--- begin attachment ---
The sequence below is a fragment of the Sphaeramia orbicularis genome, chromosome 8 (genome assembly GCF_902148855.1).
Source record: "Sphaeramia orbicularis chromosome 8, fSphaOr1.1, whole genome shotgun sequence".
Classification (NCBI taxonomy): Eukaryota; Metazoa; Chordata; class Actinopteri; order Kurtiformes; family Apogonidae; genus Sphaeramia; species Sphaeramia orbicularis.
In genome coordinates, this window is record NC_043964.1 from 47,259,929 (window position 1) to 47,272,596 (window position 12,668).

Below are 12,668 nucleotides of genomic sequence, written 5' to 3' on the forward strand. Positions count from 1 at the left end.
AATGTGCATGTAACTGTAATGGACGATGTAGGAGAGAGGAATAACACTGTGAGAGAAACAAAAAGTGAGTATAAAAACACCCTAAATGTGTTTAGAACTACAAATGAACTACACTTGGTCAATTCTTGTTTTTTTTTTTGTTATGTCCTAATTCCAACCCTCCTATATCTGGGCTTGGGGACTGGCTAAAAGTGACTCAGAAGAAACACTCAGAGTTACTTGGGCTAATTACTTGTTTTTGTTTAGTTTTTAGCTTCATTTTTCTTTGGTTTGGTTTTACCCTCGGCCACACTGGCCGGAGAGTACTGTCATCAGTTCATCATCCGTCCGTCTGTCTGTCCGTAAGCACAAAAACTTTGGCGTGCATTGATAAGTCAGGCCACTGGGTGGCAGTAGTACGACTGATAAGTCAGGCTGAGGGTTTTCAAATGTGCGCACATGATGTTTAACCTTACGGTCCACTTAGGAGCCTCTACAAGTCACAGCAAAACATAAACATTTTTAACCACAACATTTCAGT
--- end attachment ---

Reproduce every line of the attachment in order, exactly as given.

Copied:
The sequence below is a fragment of the Sphaeramia orbicularis genome, chromosome 8 (genome assembly GCF_902148855.1).
Source record: "Sphaeramia orbicularis chromosome 8, fSphaOr1.1, whole genome shotgun sequence".
Classification (NCBI taxonomy): Eukaryota; Metazoa; Chordata; class Actinopteri; order Kurtiformes; family Apogonidae; genus Sphaeramia; species Sphaeramia orbicularis.
In genome coordinates, this window is record NC_043964.1 from 47,259,929 (window position 1) to 47,272,596 (window position 12,668).

Below are 12,668 nucleotides of genomic sequence, written 5' to 3' on the forward strand. Positions count from 1 at the left end.
AATGTGCATGTAACTGTAATGGACGATGTAGGAGAGAGGAATAACACTGTGAGAGAAACAAAAAGTGAGTATAAAAACACCCTAAATGTGTTTAGAACTACAAATGAACTACACTTGGTCAATTCTTGTTTTTTTTTTTGTTATGTCCTAATTCCAACCCTCCTATATCTGGGCTTGGGGACTGGCTAAAAGTGACTCAGAAGAAACACTCAGAGTTACTTGGGCTAATTACTTGTTTTTGTTTAGTTTTTAGCTTCATTTTTCTTTGGTTTGGTTTTACCCTCGGCCACACTGGCCGGAGAGTACTGTCATCAGTTCATCATCCGTCCGTCTGTCTGTCCGTAAGCACAAAAACTTTGGCGTGCATTGATAAGTCAGGCCACTGGGTGGCAGTAGTACGACTGATAAGTCAGGCTGAGGGTTTTCAAATGTGCGCACATGATGTTTAACCTTACGGTCCACTTAGGAGCCTCTACAAGTCACAGCAAAACATAAACATTTTTAACCACAACATTTCAGT